re:Invent: Evolutionary AWS Lambda Functions With Hexagonal Architecture
Edit: I have since written a post about implementating hexagonal architecture if you would rather see code and about the architecture of the service that featured that hexagonal architecture.
This is an overview of a session that I went to during re:Invent 2021. I start by providing the notes I took during the session, and then I will give my take and comments if I have any at the end.
- Problem space
- Anatomy of hex arch
- AWS Lambda with hexagonal architecture
- Additional use cases
- Wrap up
Evolving an application in the cloud.
Modularity in code and infrastructure.
- “Almost from day one, we knew that the software we were building would not be the software that would be running a year later.” - Dr. Werner Vogels
- Code and infra should evolve together
- Three-tier architecture: presentation layer, application, data
- A lot of time those boundaries bleed over to one another
- Moving to AWS Lambda
- Moving from EC2 or ECS
- Sometimes there is no drag and drop option
- Lack of boundaries in domains
- “Hexagonal architecture allows an app to equally be driven by users, programs, automated tests, or batch scripts, and to be developed and tested in isolation…” - Dr. Alistair Cockburn (hexagonal architecture creator)
Anatomy of hexagonal architecture
- Domain logic is a hexagon, surrounded by ports, surrounded by adapters
- Looks like layers with one inside of the other
- Domain logic calls ports that call adapters
- A port is an interface
- An adapter is wrapping an entire integration
- There are “primary actors” that interact with our code/Lambda which are services, front ends, message queues, etc.
- There are “secondary actors” that our code/Lambda interacts with which are databases, third-party APIs, etc.
- Independent business logic from the outside world
- Inside out programming
- Easier to test in isolation (take business logic and test it without the need of testing the adapters and everything else)
- Low tech debt
- Building more layers upfront
- Loose implementation details for the business logic (could also be an opportunity)
- “The hexagon…allows the people doing the drawing to have room to insert ports and adapters as they need” - Dr. Cockburn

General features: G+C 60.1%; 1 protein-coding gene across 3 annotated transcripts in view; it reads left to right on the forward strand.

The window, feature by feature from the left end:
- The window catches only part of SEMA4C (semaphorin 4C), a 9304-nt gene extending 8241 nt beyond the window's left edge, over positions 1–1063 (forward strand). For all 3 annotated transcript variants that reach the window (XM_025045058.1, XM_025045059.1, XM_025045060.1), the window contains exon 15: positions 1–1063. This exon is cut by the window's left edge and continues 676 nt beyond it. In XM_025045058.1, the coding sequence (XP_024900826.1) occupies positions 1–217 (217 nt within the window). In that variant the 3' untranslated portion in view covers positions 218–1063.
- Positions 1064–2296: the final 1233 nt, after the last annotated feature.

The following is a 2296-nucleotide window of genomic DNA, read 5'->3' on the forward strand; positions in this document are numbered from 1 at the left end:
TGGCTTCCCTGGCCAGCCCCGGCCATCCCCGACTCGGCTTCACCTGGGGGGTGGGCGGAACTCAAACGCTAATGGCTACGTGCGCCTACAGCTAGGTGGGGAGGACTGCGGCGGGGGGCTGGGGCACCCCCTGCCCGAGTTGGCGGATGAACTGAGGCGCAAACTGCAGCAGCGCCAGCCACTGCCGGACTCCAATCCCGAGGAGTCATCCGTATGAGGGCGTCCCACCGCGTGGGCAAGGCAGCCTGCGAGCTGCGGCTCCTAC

Lambda with hexagonal architecture
- Example stocks API
- API Gateway, Lambda that calls DDB and third party service for currency exchange
- Request comes in, adapter picks it up, through a port to domain logic, domain logic uses a port to call adapter which calls DDB and third party service
- Has example code too
- app.js has handler that calls adapter
getStocksRequest calls port
HTTPHandler.stockHandler calls domain logic
retrieveStockValues contains actual business logic that calls ports which call adapters which reach out to ddb and 3rd party
- I don’t know why the ports are needed…
- Needed to decouple the business logic and the adapters
- Ports are meant to be passed through
Additional use cases (I think all of these are just proper logic separation so that changing something becomes simply changing the logic that interfaces externally)
- Unit testing business logic in isolation
- Changing trigger (instead of API Gateway use SQS) becomes only a change in the adapter that is used as the Lambda handler
- Adding another trigger becomes creating a new adapter
- Cache-aside pattern (checking a cache first before going to DB) becomes adding the logic in the adapter only, not the business logic
- Migration to AWS managed service (from self-managed Redis to Elasticache)
- Web app modernization
- Hybrid architectures (AWS Lambda and Kubernetes) becomes dragging and dropping the business logic and letting each arch (Lambda vs k8s) implement its own adapters
Is this the definitive arch for Lambda?
- Example of a SaaS project
- Want to start deploying and then it evolves with new features and business use cases
- In this case, using hexagonal architecture would be better and the upfront investment would be worth it
- Example of a short running project or something that would never evolve
- No because the upfront investment would not be worth it
- Strong separation of concerns
- Infrastructure decoupled from business logic
- Easy to test (especially unit testing)
- Many use cases simplified
Resources: go.aws/3EWz4Kf (his blog post about this)
I think this pattern makes sense. I dug a little more and did find the code that he presented which might help others understand the different roles are for each layer. The code is about the stocks example. Either way, I feel like most teams I have worked with so far use an architecture similar to this one with proper separation of concerns, but I have never given it a particular name. I could see something like this being beneficial by creating my own packages which are adapters, then reusing that common code across projects. For example, have adapters for Lambda handlers being invoked by various services and others for interacting with common other services like DDB and SNS.